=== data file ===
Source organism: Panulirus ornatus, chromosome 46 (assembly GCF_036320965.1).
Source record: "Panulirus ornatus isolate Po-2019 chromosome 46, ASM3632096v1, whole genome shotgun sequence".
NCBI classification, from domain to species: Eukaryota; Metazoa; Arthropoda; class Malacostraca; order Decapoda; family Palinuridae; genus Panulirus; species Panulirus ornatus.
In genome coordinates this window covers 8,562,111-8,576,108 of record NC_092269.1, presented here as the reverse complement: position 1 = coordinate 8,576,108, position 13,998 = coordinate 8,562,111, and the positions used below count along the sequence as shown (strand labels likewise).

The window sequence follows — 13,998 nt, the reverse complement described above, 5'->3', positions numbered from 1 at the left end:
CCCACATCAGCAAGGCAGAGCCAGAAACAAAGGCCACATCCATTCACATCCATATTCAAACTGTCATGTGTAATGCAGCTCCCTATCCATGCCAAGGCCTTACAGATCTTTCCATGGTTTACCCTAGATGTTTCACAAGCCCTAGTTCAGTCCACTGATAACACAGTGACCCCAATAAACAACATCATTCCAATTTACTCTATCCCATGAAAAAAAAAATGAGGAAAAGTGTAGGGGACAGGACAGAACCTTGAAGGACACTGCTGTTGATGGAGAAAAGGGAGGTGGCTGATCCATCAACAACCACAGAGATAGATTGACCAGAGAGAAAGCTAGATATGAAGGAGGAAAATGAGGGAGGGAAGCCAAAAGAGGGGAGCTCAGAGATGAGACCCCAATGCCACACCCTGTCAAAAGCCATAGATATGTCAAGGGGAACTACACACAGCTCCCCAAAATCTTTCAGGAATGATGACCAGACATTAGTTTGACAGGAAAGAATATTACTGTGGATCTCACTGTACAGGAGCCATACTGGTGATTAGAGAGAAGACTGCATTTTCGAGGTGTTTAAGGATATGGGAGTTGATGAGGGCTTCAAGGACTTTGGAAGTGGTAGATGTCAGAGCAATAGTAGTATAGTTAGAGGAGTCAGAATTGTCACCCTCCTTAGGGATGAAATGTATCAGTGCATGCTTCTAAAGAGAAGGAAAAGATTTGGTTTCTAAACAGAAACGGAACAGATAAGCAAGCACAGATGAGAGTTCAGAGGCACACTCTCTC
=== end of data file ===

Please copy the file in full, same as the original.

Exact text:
Source organism: Panulirus ornatus, chromosome 46 (assembly GCF_036320965.1).
Source record: "Panulirus ornatus isolate Po-2019 chromosome 46, ASM3632096v1, whole genome shotgun sequence".
NCBI classification, from domain to species: Eukaryota; Metazoa; Arthropoda; class Malacostraca; order Decapoda; family Palinuridae; genus Panulirus; species Panulirus ornatus.
In genome coordinates this window covers 8,562,111-8,576,108 of record NC_092269.1, presented here as the reverse complement: position 1 = coordinate 8,576,108, position 13,998 = coordinate 8,562,111, and the positions used below count along the sequence as shown (strand labels likewise).

The window sequence follows — 13,998 nt, the reverse complement described above, 5'->3', positions numbered from 1 at the left end:
CCCACATCAGCAAGGCAGAGCCAGAAACAAAGGCCACATCCATTCACATCCATATTCAAACTGTCATGTGTAATGCAGCTCCCTATCCATGCCAAGGCCTTACAGATCTTTCCATGGTTTACCCTAGATGTTTCACAAGCCCTAGTTCAGTCCACTGATAACACAGTGACCCCAATAAACAACATCATTCCAATTTACTCTATCCCATGAAAAAAAAAATGAGGAAAAGTGTAGGGGACAGGACAGAACCTTGAAGGACACTGCTGTTGATGGAGAAAAGGGAGGTGGCTGATCCATCAACAACCACAGAGATAGATTGACCAGAGAGAAAGCTAGATATGAAGGAGGAAAATGAGGGAGGGAAGCCAAAAGAGGGGAGCTCAGAGATGAGACCCCAATGCCACACCCTGTCAAAAGCCATAGATATGTCAAGGGGAACTACACACAGCTCCCCAAAATCTTTCAGGAATGATGACCAGACATTAGTTTGACAGGAAAGAATATTACTGTGGATCTCACTGTACAGGAGCCATACTGGTGATTAGAGAGAAGACTGCATTTTCGAGGTGTTTAAGGATATGGGAGTTGATGAGGGCTTCAAGGACTTTGGAAGTGGTAGATGTCAGAGCAATAGTAGTATAGTTAGAGGAGTCAGAATTGTCACCCTCCTTAGGGATGAAATGTATCAGTGCATGCTTCTAAAGAGAAGGAAAAGATTTGGTTTCTAAACAGAAACGGAACAGATAAGCAAGCACAGATGAGAGTTCAGAGGCACACTCTCTC